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    Miami Parasailing Laws and Safety Regulations

    People flock to Miami from all over the world to experience its culture, nightlife, and beautiful beaches. There are no better beaches anywhere, and the city offers some of the best water sports in the country. 

    At practically any time of day, you can see jet skis, people water skiing, catamarans, speedboats, sailboats, and other activities going on around the city’s waterways. 

    With the beautiful year-round weather in Miami, the fun doesn’t stop. Ideal conditions mean recreational water activities are happening every day of the year. 

    All that fun is fantastic for visitors and locals alike. But with so much traffic on the water, accidents are bound to happen. They’re an unfortunate part of having so many people out having fun at the same time. 

    Parasailing injuries have gotten a lot of attention in recent years because people are going fast while suspended in the air. A lot can go wrong. 

    If you or someone you know gets hurt in a parasailing accident, you need an attorney who understands parasailing laws and how to help you get the justice you deserve. 

    Parasailing Is Fun…But Can Be Dangerous

    There are many sports and other activities out there that are fun because they involve some level of risk. 

    Whether it’s driving a fast car or jumping out of a plane, there has always been a lot of support for extreme sports. It’s a great rush. 

    Parasailing is one way for Miami visitors and locals who want to have some fun and get a great view. You can see it all from the sky from your boat or by paying for a service that will take you out for some fun. 

    Everyone with parasailing experience will tell you it’s fun. But it can also be dangerous. When you’re parasailing, you:

    • Don’t have much control over where you go
    • Have zero control over where the boat goes
    • Cannot react to what other boats are doing
    • Have no way of avoiding fixed objects
    • Can’t control the wind and other weather impacts
    • Have zero control over how fast you go

    That’s a lot to leave up to the “experts” especially when you’re not exactly sure of their experience or credentials. And that’s the people who are running a business. What happens if you go parasailing on a friend’s boat or a friend of a friend? 

    When you put the parachute rig on, you’re putting your fate in someone else’s hands. You should always know proper safety practices before you try.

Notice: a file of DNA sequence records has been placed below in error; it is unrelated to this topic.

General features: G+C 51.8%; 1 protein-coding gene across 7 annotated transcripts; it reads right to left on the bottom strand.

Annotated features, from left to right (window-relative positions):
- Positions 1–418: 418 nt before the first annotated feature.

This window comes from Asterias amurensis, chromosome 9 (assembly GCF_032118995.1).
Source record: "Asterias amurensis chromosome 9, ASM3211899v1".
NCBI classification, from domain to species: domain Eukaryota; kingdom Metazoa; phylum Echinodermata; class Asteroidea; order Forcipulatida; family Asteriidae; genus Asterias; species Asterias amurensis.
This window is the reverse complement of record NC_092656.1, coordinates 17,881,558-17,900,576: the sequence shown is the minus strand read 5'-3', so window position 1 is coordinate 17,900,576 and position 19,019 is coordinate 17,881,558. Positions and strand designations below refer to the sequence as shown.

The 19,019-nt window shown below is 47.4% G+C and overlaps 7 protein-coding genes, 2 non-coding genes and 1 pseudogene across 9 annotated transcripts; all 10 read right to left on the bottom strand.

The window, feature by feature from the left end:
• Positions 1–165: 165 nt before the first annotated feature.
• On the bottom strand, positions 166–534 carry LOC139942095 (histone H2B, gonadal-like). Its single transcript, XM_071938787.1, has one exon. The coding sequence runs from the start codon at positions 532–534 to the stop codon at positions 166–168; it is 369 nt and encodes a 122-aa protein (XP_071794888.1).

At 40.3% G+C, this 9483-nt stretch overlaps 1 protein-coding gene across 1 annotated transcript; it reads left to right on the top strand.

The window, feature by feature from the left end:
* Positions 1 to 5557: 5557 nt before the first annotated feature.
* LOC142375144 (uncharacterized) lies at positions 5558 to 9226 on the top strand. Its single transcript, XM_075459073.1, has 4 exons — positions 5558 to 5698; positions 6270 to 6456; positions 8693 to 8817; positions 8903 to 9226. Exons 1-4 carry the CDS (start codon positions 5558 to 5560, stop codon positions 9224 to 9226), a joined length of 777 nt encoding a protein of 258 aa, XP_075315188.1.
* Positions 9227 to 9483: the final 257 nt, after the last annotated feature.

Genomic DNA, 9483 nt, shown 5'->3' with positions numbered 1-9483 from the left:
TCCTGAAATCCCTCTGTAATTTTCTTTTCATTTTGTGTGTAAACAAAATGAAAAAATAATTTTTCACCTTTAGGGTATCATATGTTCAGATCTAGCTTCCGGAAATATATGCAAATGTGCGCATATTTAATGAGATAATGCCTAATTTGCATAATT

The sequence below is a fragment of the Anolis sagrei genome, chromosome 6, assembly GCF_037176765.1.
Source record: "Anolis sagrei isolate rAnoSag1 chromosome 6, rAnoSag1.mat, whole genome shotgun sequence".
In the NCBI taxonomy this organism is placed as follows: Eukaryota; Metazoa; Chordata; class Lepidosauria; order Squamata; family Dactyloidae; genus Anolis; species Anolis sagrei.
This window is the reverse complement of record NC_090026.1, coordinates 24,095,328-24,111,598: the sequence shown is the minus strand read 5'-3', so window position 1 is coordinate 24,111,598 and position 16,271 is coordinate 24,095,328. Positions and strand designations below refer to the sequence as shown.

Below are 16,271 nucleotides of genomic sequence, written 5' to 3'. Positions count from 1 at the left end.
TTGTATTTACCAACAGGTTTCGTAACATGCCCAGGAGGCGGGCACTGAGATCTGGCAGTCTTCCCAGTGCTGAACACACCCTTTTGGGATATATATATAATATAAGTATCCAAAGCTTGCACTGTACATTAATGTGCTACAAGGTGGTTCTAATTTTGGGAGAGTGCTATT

Parasailing Accidents Happen All of the Time Despite Parasailing Laws

    Whenever friends visit Miami, they always see people parasailing and remark on how much fun it looks. It is fun! We’re not saying it’s not. 

    However, you only see people when they’re having a fantastic time. You don’t often get the chance to see the aftermath of a parasailing accident. 

    Did you know that, over the past few decades, there have been thousands of parasailing accidents tied to hundreds of serious injuries and many deaths?

    Think about that for a second. Thousands of mishaps and hundreds of people hurt. Not one of them thought that someone would go wrong when they signed up to parasail. 

    Many Parasailing Accidents Are Preventable

    The sad fact of the matter is that with parasailing, the problems are preventable. The same goes for many other water sports. Following basic parasailing laws and practices will save lives and stop people from getting hurt. 

    Most people don’t know the parasailing risks. They strap on the harness sure that whoever is running the business or driving the boat knows what they are doing. 

    However, a lot can go wrong. 

    Bad Weather

    Miami weather changes quickly, a problem if you’re hundreds of feet in the air over the water. Strong winds can push you into other parasailers, large boats, fixed objects, power lines and even buildings. Rain can affect the canopy, and choppy waters influence the boat’s pull. 

    Falling from a high height into the water can be the same as if you fall on concrete. And if the parasail lands in the water – which is always to be avoided at all costs – a parasailer can drown when the parachute envelopes them and they are strapped in and pulled underwater. This is a common cause of parasailing deaths.

    Poorly-Marked Waterways

    Maneuvering around other boats, jet skis, banana boats, or any other vessel poses a safety risk. It’s even harder if hazards aren’t marked properly or markings are confusing. 

    Equipment Malfunctions

    When the stakes are high like they are in adventure sports, everything’s got to be right. There is little room for error.

    A careless clip or a strap that’s not pulled tightly enough can spell disaster. You don’t know how old the equipment is or if the people getting you set up to parasail are doing it correctly. 

    Poor Boat Safety

    If you’re snugly in your harness and the weather is perfect, something can still go wrong with the tugboat. If they drive too fast, fail to see other boats oncoming, or make any other errors, the results can be fatal. 

    Whoever is driving the boat may be distracted by friends and family who are with them. If they are running a business, they may want to get in and out as quickly as possible so they can pick up the next customer and make another dollar. 

    Boat Traffic